Calif. pension system reconsiders tobacco divestment

Calif. pension system reconsiders tobacco divestment

Anti-smoking activists are stepping up pressure on the California Public Employees’ Retirement System (CalPERS) board to drop its plans to consider re-investing funds in tobacco stocks.

CalPERS, the biggest public pension system in the United States, sold all of its tobacco stocks around 15 years ago. But, now it is considering a plan to start re-investing funds in tobacco stocks.

But, a number of anti-smoking groups have severely criticized the state pension system’s move. The American Heart Association (AMA), the American Cancer Society (ACS) and the American Lung Association (ALA) have argued that any investment in tobacco stocks would send the message that the state supports the tobacco industry.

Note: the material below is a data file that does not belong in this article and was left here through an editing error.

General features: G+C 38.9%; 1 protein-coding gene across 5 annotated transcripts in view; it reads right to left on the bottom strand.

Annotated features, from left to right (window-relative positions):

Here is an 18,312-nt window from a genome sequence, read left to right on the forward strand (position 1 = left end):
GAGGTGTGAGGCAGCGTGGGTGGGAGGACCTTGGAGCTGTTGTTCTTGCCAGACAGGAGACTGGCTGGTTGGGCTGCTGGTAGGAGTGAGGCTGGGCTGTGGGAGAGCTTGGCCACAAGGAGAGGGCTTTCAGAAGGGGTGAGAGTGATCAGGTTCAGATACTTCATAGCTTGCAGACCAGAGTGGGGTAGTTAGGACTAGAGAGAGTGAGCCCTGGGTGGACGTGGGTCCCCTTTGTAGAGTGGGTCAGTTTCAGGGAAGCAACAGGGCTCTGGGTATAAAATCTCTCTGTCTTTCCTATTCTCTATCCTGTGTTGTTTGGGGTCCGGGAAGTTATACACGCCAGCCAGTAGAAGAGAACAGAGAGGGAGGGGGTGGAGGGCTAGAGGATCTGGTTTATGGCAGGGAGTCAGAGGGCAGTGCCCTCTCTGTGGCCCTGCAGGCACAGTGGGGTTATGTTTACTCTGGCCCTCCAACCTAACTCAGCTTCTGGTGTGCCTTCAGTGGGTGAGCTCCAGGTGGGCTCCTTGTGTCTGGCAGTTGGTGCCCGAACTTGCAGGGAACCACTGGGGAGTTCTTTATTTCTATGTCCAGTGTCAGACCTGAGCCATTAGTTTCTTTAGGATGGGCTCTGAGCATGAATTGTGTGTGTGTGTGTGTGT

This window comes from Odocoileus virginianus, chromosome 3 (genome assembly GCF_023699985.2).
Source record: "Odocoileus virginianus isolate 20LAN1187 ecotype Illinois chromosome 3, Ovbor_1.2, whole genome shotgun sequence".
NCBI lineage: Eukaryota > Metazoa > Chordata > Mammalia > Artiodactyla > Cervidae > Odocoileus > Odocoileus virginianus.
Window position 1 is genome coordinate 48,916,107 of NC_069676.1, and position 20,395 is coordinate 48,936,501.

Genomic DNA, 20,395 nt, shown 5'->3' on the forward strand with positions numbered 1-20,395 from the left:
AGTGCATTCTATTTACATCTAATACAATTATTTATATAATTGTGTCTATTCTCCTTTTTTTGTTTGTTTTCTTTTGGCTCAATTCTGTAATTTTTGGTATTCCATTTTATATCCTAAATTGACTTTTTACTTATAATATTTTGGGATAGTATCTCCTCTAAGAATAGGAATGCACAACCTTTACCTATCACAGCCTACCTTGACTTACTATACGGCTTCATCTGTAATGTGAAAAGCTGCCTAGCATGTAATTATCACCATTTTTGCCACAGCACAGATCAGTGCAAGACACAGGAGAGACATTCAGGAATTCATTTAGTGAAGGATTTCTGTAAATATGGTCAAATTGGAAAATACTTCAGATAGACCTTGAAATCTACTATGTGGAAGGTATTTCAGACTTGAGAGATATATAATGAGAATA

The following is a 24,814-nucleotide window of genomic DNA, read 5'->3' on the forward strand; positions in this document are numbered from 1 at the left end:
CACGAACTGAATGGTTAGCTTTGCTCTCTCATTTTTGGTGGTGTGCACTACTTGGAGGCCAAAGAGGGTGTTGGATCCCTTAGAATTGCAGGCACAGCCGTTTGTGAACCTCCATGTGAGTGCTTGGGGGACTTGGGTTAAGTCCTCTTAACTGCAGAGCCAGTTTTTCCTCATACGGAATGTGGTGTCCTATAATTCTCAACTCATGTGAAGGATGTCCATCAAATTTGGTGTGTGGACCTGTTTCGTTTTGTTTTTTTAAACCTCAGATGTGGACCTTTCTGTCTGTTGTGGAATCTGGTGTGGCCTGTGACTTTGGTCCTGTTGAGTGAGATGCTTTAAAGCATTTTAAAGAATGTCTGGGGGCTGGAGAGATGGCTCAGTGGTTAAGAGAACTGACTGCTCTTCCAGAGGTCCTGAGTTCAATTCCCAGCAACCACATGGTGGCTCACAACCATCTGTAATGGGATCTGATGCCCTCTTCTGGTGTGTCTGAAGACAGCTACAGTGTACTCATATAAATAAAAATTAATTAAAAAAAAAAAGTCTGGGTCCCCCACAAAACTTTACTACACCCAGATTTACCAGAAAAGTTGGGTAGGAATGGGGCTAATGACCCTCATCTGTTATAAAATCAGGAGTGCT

In a letter to the CalPERS’ board chairman, the groups said, “It is simple: investing in Big Tobacco may bring in some additional funds, but at what cost? California will end up paying much more, physically and financially.”

Jim Knox, the vice president of state government affairs for the Cancer Society’s advocacy arm, also criticized the plan. The groups said they would continue to lobby CalPERS board members as well as encourage pension beneficiaries to force the agency to drop its controversial plan.

CalPERS board members are scheduled to meet next week to decide how to advance with the plan, but a final decision can take up to two years.